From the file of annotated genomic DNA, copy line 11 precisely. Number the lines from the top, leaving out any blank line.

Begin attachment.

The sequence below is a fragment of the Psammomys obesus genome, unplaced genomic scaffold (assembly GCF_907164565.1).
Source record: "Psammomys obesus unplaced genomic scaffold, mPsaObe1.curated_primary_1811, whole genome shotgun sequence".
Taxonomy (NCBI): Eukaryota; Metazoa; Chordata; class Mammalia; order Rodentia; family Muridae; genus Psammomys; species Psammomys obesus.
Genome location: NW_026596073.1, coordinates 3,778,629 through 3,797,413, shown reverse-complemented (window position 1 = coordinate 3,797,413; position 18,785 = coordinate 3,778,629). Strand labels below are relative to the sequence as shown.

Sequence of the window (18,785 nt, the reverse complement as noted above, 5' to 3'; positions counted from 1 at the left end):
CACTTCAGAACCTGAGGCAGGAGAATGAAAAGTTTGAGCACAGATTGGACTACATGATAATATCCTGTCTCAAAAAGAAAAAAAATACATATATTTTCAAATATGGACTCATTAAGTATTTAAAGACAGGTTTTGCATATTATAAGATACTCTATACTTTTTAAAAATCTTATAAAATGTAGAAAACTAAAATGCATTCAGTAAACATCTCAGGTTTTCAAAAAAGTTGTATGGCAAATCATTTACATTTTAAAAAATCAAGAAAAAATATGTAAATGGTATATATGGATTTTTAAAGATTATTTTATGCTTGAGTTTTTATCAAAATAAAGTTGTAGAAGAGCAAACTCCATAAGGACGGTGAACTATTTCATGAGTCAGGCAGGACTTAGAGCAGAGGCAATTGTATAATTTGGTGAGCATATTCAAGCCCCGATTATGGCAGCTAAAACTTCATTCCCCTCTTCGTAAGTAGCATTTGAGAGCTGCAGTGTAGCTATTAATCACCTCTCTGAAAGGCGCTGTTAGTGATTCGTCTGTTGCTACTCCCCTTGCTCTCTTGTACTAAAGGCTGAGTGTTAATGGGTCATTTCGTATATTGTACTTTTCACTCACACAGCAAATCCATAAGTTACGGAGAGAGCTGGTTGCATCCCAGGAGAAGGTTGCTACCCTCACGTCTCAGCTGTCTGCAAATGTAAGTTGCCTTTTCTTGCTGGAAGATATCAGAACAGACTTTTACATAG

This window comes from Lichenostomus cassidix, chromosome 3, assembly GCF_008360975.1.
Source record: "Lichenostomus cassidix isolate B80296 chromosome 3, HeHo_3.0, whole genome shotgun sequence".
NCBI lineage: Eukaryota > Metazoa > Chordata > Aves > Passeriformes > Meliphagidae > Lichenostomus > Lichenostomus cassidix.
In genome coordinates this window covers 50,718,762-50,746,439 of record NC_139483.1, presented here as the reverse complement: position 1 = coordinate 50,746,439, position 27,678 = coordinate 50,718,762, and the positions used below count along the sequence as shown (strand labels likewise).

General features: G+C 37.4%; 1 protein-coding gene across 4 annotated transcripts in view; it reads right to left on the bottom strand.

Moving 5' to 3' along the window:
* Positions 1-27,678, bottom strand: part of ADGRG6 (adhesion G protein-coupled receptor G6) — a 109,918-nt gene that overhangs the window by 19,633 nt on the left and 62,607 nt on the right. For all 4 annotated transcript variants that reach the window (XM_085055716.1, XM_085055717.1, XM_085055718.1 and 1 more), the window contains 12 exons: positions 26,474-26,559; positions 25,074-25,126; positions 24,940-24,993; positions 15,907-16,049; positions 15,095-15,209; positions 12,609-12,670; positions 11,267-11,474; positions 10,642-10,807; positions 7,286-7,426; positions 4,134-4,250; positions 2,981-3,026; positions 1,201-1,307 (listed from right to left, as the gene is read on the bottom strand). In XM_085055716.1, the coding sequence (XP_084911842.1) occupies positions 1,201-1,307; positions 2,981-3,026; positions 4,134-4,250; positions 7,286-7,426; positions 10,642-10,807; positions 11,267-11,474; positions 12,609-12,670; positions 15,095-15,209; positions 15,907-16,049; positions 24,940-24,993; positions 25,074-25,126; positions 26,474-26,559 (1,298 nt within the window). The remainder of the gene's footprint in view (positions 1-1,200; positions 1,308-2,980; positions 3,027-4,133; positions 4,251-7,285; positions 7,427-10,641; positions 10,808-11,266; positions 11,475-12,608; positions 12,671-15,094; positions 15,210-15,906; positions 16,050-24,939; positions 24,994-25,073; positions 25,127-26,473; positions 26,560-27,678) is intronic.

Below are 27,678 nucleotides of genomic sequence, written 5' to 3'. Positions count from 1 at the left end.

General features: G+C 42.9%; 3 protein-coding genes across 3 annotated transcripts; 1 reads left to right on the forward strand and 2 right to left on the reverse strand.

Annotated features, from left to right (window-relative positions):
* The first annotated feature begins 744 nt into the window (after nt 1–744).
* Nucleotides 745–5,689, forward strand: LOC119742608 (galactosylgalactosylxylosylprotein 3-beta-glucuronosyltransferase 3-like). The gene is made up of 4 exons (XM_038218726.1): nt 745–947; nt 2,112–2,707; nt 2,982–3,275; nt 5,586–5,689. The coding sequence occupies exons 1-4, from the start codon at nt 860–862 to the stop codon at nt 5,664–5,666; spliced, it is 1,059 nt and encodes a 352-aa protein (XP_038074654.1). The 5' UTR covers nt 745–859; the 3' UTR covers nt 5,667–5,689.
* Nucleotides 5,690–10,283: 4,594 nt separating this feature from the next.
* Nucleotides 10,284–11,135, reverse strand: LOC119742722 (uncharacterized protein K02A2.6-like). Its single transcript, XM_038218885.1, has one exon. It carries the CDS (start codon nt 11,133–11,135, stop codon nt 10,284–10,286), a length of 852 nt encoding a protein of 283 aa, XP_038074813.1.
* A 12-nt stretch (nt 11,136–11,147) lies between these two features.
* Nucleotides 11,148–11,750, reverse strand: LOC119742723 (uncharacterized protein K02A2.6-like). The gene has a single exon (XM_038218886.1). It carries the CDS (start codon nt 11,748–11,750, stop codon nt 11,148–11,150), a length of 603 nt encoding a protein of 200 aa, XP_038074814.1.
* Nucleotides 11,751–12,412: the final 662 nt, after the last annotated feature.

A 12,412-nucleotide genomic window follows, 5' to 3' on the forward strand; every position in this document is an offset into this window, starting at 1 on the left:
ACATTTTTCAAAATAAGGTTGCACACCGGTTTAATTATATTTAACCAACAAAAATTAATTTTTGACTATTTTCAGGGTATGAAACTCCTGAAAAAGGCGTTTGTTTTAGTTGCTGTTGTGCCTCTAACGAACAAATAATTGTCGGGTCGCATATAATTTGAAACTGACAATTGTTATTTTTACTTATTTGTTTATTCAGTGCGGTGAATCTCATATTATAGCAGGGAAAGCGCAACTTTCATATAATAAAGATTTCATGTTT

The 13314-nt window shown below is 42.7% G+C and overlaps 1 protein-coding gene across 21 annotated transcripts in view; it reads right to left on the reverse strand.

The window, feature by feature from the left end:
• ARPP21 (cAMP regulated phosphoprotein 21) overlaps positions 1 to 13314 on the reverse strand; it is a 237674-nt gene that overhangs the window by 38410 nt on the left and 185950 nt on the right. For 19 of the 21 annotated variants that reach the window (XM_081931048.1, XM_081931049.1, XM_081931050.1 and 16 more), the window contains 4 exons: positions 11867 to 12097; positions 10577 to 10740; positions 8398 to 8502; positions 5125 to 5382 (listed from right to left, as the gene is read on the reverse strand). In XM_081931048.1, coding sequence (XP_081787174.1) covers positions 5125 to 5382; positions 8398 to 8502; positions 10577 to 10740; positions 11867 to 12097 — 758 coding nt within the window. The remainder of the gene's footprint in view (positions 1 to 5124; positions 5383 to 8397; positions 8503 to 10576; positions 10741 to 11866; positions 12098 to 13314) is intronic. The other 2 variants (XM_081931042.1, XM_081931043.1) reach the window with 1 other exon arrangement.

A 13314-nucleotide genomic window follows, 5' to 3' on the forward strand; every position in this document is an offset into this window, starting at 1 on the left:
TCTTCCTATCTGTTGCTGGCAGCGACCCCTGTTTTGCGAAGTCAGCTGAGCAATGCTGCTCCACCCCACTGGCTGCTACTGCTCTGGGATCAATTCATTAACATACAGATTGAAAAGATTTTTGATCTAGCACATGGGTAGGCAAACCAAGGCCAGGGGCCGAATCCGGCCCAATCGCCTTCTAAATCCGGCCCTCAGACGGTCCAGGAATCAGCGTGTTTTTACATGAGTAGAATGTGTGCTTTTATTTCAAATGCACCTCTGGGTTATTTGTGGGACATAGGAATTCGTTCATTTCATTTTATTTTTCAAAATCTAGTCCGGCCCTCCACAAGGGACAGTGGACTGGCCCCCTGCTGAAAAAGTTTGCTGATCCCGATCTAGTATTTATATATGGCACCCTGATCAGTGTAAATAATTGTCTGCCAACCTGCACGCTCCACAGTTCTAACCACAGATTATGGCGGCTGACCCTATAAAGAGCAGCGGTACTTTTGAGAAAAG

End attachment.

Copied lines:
General features: G+C 37.4%; 1 protein-coding gene across 4 annotated transcripts in view; it reads right to left on the bottom strand.